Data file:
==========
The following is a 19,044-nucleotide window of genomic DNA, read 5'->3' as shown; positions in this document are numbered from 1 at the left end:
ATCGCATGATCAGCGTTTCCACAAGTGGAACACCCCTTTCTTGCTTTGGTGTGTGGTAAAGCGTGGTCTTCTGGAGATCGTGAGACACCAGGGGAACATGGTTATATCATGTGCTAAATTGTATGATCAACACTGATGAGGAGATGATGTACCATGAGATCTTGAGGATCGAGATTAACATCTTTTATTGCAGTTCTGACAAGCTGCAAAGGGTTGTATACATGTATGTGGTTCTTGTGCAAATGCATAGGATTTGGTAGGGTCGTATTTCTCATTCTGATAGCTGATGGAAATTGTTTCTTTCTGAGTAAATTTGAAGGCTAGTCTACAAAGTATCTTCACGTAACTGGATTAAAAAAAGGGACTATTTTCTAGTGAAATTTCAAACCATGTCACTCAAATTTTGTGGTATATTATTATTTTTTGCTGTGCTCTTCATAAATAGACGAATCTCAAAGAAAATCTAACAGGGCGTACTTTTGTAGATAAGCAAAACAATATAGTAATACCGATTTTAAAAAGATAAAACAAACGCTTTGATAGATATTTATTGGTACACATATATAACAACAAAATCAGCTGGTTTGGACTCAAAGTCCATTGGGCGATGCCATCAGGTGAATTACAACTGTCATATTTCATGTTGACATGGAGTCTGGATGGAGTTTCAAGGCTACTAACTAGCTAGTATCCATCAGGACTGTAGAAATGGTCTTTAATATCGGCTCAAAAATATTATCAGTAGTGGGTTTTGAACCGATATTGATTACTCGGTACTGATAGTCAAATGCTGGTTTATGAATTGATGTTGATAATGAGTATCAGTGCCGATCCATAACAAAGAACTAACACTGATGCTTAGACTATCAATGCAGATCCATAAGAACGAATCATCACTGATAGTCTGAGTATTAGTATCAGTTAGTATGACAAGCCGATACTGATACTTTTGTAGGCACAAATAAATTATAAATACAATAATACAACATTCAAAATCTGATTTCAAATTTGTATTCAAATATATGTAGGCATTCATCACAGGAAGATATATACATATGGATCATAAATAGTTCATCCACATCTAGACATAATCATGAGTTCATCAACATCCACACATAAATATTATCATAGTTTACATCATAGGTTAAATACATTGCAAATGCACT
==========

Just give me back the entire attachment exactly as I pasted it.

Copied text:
The following is a 19,044-nucleotide window of genomic DNA, read 5'->3' as shown; positions in this document are numbered from 1 at the left end:
ATCGCATGATCAGCGTTTCCACAAGTGGAACACCCCTTTCTTGCTTTGGTGTGTGGTAAAGCGTGGTCTTCTGGAGATCGTGAGACACCAGGGGAACATGGTTATATCATGTGCTAAATTGTATGATCAACACTGATGAGGAGATGATGTACCATGAGATCTTGAGGATCGAGATTAACATCTTTTATTGCAGTTCTGACAAGCTGCAAAGGGTTGTATACATGTATGTGGTTCTTGTGCAAATGCATAGGATTTGGTAGGGTCGTATTTCTCATTCTGATAGCTGATGGAAATTGTTTCTTTCTGAGTAAATTTGAAGGCTAGTCTACAAAGTATCTTCACGTAACTGGATTAAAAAAAGGGACTATTTTCTAGTGAAATTTCAAACCATGTCACTCAAATTTTGTGGTATATTATTATTTTTTGCTGTGCTCTTCATAAATAGACGAATCTCAAAGAAAATCTAACAGGGCGTACTTTTGTAGATAAGCAAAACAATATAGTAATACCGATTTTAAAAAGATAAAACAAACGCTTTGATAGATATTTATTGGTACACATATATAACAACAAAATCAGCTGGTTTGGACTCAAAGTCCATTGGGCGATGCCATCAGGTGAATTACAACTGTCATATTTCATGTTGACATGGAGTCTGGATGGAGTTTCAAGGCTACTAACTAGCTAGTATCCATCAGGACTGTAGAAATGGTCTTTAATATCGGCTCAAAAATATTATCAGTAGTGGGTTTTGAACCGATATTGATTACTCGGTACTGATAGTCAAATGCTGGTTTATGAATTGATGTTGATAATGAGTATCAGTGCCGATCCATAACAAAGAACTAACACTGATGCTTAGACTATCAATGCAGATCCATAAGAACGAATCATCACTGATAGTCTGAGTATTAGTATCAGTTAGTATGACAAGCCGATACTGATACTTTTGTAGGCACAAATAAATTATAAATACAATAATACAACATTCAAAATCTGATTTCAAATTTGTATTCAAATATATGTAGGCATTCATCACAGGAAGATATATACATATGGATCATAAATAGTTCATCCACATCTAGACATAATCATGAGTTCATCAACATCCACACATAAATATTATCATAGTTTACATCATAGGTTAAATACATTGCAAATGCACT